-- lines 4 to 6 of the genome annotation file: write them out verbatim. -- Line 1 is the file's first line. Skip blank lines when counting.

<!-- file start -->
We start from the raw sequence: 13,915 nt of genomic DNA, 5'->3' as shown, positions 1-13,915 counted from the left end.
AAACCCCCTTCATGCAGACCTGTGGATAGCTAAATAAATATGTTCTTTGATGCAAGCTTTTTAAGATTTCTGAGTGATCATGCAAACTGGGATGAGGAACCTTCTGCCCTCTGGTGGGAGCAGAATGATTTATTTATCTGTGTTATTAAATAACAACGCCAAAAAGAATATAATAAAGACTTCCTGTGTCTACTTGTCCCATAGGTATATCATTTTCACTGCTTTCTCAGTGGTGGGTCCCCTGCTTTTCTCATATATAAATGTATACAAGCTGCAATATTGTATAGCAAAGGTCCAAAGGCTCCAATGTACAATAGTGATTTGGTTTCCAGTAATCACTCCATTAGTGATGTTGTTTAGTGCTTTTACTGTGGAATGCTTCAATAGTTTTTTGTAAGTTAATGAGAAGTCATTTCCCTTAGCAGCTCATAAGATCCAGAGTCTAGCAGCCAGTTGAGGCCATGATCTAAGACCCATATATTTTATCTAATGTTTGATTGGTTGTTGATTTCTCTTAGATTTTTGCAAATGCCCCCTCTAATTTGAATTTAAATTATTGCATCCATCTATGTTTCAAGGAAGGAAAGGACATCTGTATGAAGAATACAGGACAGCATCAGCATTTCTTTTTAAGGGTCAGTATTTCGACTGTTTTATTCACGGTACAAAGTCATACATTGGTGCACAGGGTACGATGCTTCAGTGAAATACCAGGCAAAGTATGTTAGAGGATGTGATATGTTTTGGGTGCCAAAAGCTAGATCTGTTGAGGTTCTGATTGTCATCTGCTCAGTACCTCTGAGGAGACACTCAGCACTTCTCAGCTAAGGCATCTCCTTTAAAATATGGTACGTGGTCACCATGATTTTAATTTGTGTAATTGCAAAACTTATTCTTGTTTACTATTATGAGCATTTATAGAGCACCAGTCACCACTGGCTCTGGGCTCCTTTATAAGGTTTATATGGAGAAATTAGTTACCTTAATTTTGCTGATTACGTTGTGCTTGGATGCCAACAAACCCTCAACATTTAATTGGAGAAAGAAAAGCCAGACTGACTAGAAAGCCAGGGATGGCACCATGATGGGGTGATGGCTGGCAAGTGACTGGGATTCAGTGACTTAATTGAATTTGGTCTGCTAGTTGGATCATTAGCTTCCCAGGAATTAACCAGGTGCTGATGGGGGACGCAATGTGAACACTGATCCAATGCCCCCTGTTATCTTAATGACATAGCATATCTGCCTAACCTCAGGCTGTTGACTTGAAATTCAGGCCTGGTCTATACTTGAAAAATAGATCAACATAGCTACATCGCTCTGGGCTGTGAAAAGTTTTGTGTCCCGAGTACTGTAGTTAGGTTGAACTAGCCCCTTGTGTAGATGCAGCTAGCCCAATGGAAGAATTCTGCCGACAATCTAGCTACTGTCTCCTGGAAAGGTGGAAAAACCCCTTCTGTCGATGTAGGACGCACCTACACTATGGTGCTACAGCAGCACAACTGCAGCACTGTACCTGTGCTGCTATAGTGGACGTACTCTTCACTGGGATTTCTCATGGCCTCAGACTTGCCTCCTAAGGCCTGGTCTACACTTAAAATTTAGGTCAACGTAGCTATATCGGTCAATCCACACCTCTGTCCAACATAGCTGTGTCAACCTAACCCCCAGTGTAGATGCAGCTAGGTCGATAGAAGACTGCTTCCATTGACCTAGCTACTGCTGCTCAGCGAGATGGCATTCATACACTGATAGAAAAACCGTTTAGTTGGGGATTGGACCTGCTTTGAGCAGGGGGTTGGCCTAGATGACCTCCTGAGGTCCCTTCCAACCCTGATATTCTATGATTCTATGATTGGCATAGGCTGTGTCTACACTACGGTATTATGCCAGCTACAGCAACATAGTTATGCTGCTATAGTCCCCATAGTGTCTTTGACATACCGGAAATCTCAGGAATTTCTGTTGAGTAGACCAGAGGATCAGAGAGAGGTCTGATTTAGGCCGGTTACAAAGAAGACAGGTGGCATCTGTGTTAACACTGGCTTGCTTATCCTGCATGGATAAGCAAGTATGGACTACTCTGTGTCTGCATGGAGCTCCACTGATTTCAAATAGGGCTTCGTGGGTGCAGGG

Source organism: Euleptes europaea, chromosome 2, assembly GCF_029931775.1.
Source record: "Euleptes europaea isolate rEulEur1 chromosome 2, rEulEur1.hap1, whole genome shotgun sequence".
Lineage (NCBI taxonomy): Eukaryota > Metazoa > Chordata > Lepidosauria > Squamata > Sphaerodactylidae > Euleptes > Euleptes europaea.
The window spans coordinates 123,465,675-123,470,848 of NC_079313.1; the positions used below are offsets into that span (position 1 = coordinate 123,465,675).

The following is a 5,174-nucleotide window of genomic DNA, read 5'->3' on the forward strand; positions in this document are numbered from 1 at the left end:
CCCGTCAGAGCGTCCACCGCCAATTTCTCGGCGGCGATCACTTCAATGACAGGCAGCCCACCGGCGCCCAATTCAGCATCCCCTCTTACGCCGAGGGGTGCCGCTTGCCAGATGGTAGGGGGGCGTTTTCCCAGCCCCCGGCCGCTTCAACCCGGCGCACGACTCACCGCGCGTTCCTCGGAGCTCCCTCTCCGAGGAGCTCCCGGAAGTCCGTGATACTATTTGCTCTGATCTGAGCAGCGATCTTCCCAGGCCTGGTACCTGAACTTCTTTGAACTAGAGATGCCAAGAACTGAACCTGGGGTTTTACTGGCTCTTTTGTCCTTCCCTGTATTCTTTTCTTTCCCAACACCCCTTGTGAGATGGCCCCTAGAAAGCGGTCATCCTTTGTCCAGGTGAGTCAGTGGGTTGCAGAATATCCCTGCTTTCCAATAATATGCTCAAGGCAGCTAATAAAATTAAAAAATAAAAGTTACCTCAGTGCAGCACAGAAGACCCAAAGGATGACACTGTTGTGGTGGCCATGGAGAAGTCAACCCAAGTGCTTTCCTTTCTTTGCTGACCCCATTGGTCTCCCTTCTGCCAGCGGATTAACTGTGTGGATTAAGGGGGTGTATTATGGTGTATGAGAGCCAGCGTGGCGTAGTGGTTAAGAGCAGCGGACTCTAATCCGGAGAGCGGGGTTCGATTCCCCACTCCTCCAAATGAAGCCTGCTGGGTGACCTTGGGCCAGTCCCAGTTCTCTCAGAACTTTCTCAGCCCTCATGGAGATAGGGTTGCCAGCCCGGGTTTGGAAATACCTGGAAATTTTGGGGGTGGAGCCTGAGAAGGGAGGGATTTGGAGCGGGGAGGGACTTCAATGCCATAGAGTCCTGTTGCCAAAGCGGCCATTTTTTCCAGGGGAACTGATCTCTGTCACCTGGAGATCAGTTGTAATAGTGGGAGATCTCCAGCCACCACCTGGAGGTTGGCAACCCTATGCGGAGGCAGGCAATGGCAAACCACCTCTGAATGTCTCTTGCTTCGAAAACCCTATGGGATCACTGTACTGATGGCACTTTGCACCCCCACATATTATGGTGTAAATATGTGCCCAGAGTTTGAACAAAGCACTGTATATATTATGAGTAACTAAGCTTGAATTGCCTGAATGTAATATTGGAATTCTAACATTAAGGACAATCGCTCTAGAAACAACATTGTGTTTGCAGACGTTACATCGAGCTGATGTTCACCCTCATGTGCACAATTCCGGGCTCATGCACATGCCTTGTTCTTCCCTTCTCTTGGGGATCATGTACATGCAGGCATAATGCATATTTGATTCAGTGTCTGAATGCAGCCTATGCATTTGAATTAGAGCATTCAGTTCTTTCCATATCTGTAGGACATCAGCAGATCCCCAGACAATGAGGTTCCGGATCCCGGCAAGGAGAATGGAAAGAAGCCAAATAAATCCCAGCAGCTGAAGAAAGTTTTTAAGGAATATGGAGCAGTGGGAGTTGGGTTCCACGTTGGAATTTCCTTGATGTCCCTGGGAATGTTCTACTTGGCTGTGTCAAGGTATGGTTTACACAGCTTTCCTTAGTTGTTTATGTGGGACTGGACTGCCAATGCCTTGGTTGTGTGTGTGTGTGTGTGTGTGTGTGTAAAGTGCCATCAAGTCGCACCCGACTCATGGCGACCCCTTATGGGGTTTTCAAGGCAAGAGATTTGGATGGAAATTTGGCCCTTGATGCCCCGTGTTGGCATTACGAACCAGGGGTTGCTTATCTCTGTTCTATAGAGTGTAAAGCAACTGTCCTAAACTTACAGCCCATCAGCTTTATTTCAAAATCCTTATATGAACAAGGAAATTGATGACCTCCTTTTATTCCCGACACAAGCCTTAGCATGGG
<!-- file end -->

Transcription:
Source record: "Euleptes europaea isolate rEulEur1 chromosome 2, rEulEur1.hap1, whole genome shotgun sequence".
Lineage (NCBI taxonomy): Eukaryota > Metazoa > Chordata > Lepidosauria > Squamata > Sphaerodactylidae > Euleptes > Euleptes europaea.
The window spans coordinates 123,465,675-123,470,848 of NC_079313.1; the positions used below are offsets into that span (position 1 = coordinate 123,465,675).